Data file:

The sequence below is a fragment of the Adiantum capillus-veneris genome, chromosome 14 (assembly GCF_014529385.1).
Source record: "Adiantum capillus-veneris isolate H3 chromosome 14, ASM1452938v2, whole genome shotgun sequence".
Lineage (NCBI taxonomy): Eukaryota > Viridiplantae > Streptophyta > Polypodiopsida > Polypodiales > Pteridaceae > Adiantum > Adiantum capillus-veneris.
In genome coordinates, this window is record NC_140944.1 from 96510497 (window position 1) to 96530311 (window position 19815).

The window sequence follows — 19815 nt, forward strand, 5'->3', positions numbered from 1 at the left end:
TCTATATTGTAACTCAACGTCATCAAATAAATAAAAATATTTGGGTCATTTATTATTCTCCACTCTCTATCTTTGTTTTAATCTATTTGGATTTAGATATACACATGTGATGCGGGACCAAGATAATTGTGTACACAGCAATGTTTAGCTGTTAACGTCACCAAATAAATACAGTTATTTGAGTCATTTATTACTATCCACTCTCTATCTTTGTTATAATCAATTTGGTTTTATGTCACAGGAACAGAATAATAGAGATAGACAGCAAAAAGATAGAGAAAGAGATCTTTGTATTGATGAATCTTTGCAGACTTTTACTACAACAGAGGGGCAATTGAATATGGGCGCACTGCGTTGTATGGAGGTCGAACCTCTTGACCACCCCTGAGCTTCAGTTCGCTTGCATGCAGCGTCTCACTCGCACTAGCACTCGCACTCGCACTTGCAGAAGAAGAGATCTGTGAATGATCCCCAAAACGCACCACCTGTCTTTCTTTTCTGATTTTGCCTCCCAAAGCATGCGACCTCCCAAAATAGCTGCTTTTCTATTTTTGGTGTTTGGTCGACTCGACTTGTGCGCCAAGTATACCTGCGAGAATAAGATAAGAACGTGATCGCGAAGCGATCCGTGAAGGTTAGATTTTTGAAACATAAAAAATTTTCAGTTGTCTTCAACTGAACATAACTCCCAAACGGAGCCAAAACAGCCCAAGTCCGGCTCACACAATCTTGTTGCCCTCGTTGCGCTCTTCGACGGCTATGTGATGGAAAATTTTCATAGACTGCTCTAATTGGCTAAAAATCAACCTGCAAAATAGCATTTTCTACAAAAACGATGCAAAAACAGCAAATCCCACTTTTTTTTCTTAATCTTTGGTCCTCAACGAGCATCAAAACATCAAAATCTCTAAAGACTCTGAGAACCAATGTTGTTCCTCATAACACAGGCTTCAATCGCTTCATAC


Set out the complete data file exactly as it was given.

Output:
The sequence below is a fragment of the Adiantum capillus-veneris genome, chromosome 14 (assembly GCF_014529385.1).
Source record: "Adiantum capillus-veneris isolate H3 chromosome 14, ASM1452938v2, whole genome shotgun sequence".
Lineage (NCBI taxonomy): Eukaryota > Viridiplantae > Streptophyta > Polypodiopsida > Polypodiales > Pteridaceae > Adiantum > Adiantum capillus-veneris.
In genome coordinates, this window is record NC_140944.1 from 96510497 (window position 1) to 96530311 (window position 19815).

The window sequence follows — 19815 nt, forward strand, 5'->3', positions numbered from 1 at the left end:
TCTATATTGTAACTCAACGTCATCAAATAAATAAAAATATTTGGGTCATTTATTATTCTCCACTCTCTATCTTTGTTTTAATCTATTTGGATTTAGATATACACATGTGATGCGGGACCAAGATAATTGTGTACACAGCAATGTTTAGCTGTTAACGTCACCAAATAAATACAGTTATTTGAGTCATTTATTACTATCCACTCTCTATCTTTGTTATAATCAATTTGGTTTTATGTCACAGGAACAGAATAATAGAGATAGACAGCAAAAAGATAGAGAAAGAGATCTTTGTATTGATGAATCTTTGCAGACTTTTACTACAACAGAGGGGCAATTGAATATGGGCGCACTGCGTTGTATGGAGGTCGAACCTCTTGACCACCCCTGAGCTTCAGTTCGCTTGCATGCAGCGTCTCACTCGCACTAGCACTCGCACTCGCACTTGCAGAAGAAGAGATCTGTGAATGATCCCCAAAACGCACCACCTGTCTTTCTTTTCTGATTTTGCCTCCCAAAGCATGCGACCTCCCAAAATAGCTGCTTTTCTATTTTTGGTGTTTGGTCGACTCGACTTGTGCGCCAAGTATACCTGCGAGAATAAGATAAGAACGTGATCGCGAAGCGATCCGTGAAGGTTAGATTTTTGAAACATAAAAAATTTTCAGTTGTCTTCAACTGAACATAACTCCCAAACGGAGCCAAAACAGCCCAAGTCCGGCTCACACAATCTTGTTGCCCTCGTTGCGCTCTTCGACGGCTATGTGATGGAAAATTTTCATAGACTGCTCTAATTGGCTAAAAATCAACCTGCAAAATAGCATTTTCTACAAAAACGATGCAAAAACAGCAAATCCCACTTTTTTTTCTTAATCTTTGGTCCTCAACGAGCATCAAAACATCAAAATCTCTAAAGACTCTGAGAACCAATGTTGTTCCTCATAACACAGGCTTCAATCGCTTCATAC